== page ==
Staff Publications

Staff Publications

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    'Staff publications' is the digital repository of Wageningen University & Research

    'Staff publications' contains references to publications authored by Wageningen University staff from 1976 onward.

    Publications authored by the staff of the Research Institutes are available from 1995 onwards.

    Full text documents are added when available. The database is updated daily and currently holds about 240,000 items, of which 72,000 in open access.

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Record number 407559
Title Bioavailability of Xenobiotics in the Soil Environment
Author(s) Katayama, A.; Bhula, R.; Burns, G.R.; Carazo, E.; Felsot, A.; Hamilton, D.; Harris, C.; Kim, Y.H.; Kleter, G.A.; Koedel, W.; Linders, J.; Peijnenburg, J.G.M.W.; Sabljic, A.; Stephenson, R.G.; Racke, D.K.; Rubin, B.; Tanaka, K.; Unsworth, J.; Wauchope, R.D.
Source In: Reviews of Environmental Contamination and Toxicology, Vol. 203 / Whitacre, D.M., New York : Springer - ISBN 9781441913517 - p. 1 - 86.
Department(s) Rikilt B&T Novel Foods en Agroketens
Publication type Peer reviewed book chapter
Publication year 2010
Keyword(s) polycyclic aromatic-hydrocarbons - supercritical-fluid extraction - bound pesticide-residues - field-moist soils - artificially contaminated soils - persistent organic pollutants - earthworms eisenia-foetida - carbon-dioxide extraction - bacterial outer-membrane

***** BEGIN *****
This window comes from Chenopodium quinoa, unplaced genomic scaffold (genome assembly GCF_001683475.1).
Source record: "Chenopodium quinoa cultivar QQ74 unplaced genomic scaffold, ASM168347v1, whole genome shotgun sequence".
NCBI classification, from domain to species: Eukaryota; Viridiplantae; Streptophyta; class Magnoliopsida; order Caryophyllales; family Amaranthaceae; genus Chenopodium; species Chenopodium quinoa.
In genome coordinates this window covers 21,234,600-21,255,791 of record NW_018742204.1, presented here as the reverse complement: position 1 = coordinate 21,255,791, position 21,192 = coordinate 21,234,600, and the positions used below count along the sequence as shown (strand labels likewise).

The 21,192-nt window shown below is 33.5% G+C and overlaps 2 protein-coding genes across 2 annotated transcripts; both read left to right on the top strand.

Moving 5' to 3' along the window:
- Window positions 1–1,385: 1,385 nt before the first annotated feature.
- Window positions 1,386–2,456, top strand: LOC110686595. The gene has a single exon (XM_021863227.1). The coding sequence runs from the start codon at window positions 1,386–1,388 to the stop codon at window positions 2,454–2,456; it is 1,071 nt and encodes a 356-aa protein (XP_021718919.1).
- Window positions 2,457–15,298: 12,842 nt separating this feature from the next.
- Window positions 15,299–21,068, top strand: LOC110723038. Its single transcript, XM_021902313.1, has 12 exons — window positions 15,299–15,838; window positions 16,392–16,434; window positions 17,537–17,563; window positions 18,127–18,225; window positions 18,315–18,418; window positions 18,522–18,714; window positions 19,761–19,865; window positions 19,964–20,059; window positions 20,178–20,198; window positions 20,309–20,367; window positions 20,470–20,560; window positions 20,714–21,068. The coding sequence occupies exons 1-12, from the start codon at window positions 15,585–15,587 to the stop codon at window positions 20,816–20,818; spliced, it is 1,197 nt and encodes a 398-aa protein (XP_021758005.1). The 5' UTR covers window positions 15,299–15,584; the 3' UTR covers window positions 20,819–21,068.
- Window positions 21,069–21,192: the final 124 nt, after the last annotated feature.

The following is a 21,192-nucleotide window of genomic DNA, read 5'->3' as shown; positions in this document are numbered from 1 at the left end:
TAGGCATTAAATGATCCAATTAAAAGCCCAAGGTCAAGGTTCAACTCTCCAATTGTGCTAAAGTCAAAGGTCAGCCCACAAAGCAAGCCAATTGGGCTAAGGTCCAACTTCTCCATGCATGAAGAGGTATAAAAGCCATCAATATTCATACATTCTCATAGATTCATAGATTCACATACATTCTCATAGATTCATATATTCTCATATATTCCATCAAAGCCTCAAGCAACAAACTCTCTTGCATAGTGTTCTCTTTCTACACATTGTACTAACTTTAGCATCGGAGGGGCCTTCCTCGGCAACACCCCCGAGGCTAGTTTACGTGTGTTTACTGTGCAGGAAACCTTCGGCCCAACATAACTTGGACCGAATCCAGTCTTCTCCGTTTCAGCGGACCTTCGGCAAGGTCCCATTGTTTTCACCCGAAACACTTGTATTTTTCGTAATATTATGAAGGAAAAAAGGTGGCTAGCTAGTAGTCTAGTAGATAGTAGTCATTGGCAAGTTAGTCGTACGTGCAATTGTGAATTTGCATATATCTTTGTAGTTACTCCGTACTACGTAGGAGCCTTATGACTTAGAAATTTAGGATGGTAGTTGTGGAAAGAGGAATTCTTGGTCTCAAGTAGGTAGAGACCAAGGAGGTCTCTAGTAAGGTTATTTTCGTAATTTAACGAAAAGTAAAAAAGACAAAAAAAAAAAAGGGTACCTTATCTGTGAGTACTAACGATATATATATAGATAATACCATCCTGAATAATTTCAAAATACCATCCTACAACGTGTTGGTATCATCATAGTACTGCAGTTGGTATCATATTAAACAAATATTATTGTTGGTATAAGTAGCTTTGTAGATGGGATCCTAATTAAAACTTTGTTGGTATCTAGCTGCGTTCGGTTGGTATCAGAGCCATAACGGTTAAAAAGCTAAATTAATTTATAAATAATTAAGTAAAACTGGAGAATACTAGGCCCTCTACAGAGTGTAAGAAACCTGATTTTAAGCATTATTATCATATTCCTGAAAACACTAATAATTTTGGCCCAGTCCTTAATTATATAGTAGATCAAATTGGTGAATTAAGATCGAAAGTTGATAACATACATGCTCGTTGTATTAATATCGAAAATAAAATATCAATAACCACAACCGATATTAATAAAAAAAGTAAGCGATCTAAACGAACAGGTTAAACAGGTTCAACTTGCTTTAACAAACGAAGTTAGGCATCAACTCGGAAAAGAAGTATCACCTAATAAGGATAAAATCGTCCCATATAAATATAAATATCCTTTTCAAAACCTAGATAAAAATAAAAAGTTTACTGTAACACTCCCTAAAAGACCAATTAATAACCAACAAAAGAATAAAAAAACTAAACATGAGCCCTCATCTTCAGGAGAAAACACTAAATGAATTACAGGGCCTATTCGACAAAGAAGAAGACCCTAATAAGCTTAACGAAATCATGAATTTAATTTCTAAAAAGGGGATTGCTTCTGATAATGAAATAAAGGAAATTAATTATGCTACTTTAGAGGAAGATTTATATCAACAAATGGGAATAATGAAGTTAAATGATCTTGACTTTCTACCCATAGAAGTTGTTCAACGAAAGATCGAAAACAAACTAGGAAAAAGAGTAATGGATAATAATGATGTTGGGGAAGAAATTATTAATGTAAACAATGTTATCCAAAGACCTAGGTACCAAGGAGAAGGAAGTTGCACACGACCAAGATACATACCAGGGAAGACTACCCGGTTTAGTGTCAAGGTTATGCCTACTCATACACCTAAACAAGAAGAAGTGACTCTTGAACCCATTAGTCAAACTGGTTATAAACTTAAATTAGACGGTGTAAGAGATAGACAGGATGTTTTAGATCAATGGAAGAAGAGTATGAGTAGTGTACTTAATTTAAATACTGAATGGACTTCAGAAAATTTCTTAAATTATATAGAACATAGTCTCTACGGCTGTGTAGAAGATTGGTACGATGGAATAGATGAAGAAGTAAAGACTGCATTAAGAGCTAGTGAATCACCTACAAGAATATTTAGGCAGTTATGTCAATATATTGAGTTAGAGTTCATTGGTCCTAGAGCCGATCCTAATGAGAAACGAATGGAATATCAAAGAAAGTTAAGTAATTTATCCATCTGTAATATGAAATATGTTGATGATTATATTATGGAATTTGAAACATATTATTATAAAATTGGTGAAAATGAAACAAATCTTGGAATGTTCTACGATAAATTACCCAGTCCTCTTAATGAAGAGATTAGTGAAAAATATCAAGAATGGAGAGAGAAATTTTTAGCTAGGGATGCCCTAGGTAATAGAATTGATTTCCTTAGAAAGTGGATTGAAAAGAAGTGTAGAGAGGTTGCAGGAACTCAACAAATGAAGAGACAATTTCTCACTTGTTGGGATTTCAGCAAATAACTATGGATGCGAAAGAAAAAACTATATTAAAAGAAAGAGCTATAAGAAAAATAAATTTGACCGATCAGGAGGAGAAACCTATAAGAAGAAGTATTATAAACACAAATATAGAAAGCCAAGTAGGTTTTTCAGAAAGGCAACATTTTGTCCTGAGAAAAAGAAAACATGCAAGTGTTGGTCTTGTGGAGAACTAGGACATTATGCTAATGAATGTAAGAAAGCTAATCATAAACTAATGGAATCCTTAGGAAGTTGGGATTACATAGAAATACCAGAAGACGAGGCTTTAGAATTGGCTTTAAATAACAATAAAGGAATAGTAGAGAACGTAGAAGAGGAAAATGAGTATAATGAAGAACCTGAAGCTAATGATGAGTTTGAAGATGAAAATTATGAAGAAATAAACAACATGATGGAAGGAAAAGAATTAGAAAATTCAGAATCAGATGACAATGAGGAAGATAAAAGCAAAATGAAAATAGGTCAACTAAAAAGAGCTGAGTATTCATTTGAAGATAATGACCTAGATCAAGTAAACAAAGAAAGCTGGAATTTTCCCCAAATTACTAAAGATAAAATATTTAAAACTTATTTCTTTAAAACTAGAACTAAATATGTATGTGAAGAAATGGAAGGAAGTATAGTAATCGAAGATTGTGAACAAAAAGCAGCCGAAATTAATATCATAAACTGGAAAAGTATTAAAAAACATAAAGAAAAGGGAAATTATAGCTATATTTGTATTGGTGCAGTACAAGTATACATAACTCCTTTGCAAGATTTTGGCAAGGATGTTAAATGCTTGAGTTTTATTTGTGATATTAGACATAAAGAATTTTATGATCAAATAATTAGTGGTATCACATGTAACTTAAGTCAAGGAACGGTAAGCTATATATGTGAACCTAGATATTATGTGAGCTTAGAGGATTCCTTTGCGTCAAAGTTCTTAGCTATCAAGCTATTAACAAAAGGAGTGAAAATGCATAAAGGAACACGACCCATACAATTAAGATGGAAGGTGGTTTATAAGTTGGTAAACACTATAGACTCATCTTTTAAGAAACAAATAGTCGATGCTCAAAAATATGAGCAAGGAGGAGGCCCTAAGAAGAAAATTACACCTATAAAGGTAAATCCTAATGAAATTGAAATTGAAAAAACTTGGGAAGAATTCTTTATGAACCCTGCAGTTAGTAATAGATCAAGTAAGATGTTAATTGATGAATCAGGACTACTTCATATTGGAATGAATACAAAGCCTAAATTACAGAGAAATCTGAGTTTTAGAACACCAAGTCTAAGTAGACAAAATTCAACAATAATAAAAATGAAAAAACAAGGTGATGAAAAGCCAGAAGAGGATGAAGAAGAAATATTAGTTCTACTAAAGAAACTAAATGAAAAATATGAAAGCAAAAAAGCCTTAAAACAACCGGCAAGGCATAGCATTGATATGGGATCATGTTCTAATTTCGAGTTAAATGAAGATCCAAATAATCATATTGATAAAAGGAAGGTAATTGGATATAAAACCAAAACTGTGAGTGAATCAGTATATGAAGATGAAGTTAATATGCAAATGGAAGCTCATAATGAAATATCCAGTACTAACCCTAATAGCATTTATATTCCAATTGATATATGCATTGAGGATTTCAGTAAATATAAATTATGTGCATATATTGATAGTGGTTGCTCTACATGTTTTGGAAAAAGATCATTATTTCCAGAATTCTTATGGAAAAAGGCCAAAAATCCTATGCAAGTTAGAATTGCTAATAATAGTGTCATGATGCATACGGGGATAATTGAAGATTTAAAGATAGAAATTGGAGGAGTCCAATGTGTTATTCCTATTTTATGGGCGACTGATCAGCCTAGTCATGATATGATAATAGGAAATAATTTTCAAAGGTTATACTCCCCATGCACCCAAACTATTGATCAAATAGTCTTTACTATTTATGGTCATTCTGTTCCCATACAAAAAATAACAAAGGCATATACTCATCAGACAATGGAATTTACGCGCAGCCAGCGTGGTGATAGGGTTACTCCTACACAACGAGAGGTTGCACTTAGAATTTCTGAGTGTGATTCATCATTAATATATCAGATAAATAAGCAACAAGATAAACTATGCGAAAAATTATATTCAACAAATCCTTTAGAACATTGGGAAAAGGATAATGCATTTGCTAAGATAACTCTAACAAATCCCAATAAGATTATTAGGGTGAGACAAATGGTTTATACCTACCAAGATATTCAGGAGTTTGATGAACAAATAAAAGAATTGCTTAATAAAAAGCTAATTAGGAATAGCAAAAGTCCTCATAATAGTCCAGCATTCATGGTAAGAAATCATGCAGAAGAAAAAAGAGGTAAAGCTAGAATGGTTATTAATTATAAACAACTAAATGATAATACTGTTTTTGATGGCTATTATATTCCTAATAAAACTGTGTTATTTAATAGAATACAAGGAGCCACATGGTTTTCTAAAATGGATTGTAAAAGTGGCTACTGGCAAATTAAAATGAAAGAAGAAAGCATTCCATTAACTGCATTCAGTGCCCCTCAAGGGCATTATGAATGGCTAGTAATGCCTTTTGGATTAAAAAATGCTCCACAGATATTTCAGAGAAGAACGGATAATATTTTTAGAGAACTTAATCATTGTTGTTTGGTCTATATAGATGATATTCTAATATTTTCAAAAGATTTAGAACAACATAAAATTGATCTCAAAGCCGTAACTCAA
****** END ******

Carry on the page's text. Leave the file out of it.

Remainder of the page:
Abstract When synthetic, xenobiotic compounds such as agrochemicals and industrial chemicals are utilized, they eventually reach the soil environment where they are subject to degradation, leaching, volatilization, sorption, and uptake by organisms. The simplest assumption is that such chemicals in soil are totally available to microorganisms, plant roots, and soil fauna via direct, contact exposure; subsequently these organisms are consumed as part of food web processes and bioaccumulation may occur, increasing exposures to higher organisms up the food chain. However, studies in the last two decades have revealed that chemical residues in the environment are not completely bioavailable, so that their uptake by biota is less than the total amount present in soil (Alexander 1995; Gevao et al. 2003; Paine et al. 1996). Therefore, the toxicity, biodegradability, and efficacy of xenobiotics are dependent on their soil bioavailability, rendering this concept profoundly important to chemical risk assessment and pesticide registration.
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